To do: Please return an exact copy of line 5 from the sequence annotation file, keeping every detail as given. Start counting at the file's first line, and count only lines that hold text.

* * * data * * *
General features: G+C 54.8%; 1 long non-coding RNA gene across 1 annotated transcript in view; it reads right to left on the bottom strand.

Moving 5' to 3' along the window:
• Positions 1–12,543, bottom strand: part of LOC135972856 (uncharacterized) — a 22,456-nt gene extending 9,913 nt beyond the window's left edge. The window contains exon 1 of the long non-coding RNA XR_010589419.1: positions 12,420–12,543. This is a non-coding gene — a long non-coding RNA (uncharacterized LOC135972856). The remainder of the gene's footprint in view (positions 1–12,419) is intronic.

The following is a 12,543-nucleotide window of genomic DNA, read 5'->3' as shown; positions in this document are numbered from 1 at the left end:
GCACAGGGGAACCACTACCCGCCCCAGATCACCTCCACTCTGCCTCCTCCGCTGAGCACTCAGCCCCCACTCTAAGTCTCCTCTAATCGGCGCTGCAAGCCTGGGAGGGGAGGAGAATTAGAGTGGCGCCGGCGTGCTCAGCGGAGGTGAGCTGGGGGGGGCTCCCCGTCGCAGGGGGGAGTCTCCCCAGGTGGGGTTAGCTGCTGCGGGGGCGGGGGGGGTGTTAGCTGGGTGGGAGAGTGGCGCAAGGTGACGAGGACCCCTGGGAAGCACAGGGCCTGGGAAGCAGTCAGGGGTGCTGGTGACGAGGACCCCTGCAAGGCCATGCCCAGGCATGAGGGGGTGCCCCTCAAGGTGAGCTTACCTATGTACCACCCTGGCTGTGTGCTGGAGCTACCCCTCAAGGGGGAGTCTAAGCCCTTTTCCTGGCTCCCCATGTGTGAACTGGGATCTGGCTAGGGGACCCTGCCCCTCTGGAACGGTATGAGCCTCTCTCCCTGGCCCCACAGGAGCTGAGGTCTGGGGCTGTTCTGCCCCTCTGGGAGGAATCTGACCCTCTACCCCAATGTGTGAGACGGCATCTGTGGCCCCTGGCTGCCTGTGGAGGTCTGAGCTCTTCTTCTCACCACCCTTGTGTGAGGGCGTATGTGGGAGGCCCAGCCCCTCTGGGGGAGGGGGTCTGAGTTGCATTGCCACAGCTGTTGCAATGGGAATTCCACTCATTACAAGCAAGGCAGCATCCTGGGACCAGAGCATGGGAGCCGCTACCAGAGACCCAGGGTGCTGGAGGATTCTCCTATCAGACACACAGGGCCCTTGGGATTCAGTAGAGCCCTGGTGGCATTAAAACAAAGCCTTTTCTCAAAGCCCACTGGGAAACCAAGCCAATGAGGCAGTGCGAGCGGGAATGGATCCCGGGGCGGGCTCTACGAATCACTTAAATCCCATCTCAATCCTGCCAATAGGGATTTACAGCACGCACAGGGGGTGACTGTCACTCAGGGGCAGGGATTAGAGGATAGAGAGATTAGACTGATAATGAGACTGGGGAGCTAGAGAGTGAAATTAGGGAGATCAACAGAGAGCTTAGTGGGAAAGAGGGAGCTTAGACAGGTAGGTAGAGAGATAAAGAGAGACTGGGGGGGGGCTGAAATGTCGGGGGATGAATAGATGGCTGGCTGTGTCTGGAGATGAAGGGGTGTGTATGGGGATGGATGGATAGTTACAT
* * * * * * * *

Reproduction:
GCACAGGGGAACCACTACCCGCCCCAGATCACCTCCACTCTGCCTCCTCCGCTGAGCACTCAGCCCCCACTCTAAGTCTCCTCTAATCGGCGCTGCAAGCCTGGGAGGGGAGGAGAATTAGAGTGGCGCCGGCGTGCTCAGCGGAGGTGAGCTGGGGGGGGCTCCCCGTCGCAGGGGGGAGTCTCCCCAGGTGGGGTTAGCTGCTGCGGGGGCGGGGGGGGTGTTAGCTGGGTGGGAGAGTGGCGCAAGGTGACGAGGACCCCTGGGAAGCACAGGGCCTGGGAAGCAGTCAGGGGTGCTGGTGACGAGGACCCCTGCAAGGCCATGCCCAGGCATGAGGGGGTGCCCCTCAAGGTGAGCTTACCTATGTACCACCCTGGCTGTGTGCTGGAGCTACCCCTCAAGGGGGAGTCTAAGCCCTTTTCCTGGCTCCCCATGTGTGAACTGGGATCTGGCTAGGGGACCCTGCCCCTCTGGAACGGTATGAGCCTCTCTCCCTGGCCCCACAGGAGCTGAGGTCTGGGGCTGTTCTGCCCCTCTGGGAGGAATCTGACCCTCTACCCCAATGTGTGAGACGGCATCTGTGGCCCCTGGCTGCCTGTGGAGGTCTGAGCTCTTCTTCTCACCACCCTTGTGTGAGGGCGTATGTGGGAGGCCCAGCCCCTCTGGGGGAGGGGGTCTGAGTTGCATTGCCACAGCTGTTGCAATGGGAATTCCACTCATTACAAGCAAGGCAGCATCCTGGGACCAGAGCATGGGAGCCGCTACCAGAGACCCAGGGTGCTGGAGGATTCTCCTATCAGACACACAGGGCCCTTGGGATTCAGTAGAGCCCTGGTGGCATTAAAACAAAGCCTTTTCTCAAAGCCCACTGGGAAACCAAGCCAATGAGGCAGTGCGAGCGGGAATGGATCCCGGGGCGGGCTCTACGAATCACTTAAATCCCATCTCAATCCTGCCAATAGGGATTTACAGCACGCACAGGGGGTGACTGTCACTCAGGGGCAGGGATTAGAGGATAGAGAGATTAGACTGATAATGAGACTGGGGAGCTAGAGAGTGAAATTAGGGAGATCAACAGAGAGCTTAGTGGGAAAGAGGGAGCTTAGACAGGTAGGTAGAGAGATAAAGAGAGACTGGGGGGGGGCTGAAATGTCGGGGGATGAATAGATGGCTGGCTGTGTCTGGAGATGAAGGGGTGTGTATGGGGATGGATGGATAGTTACAT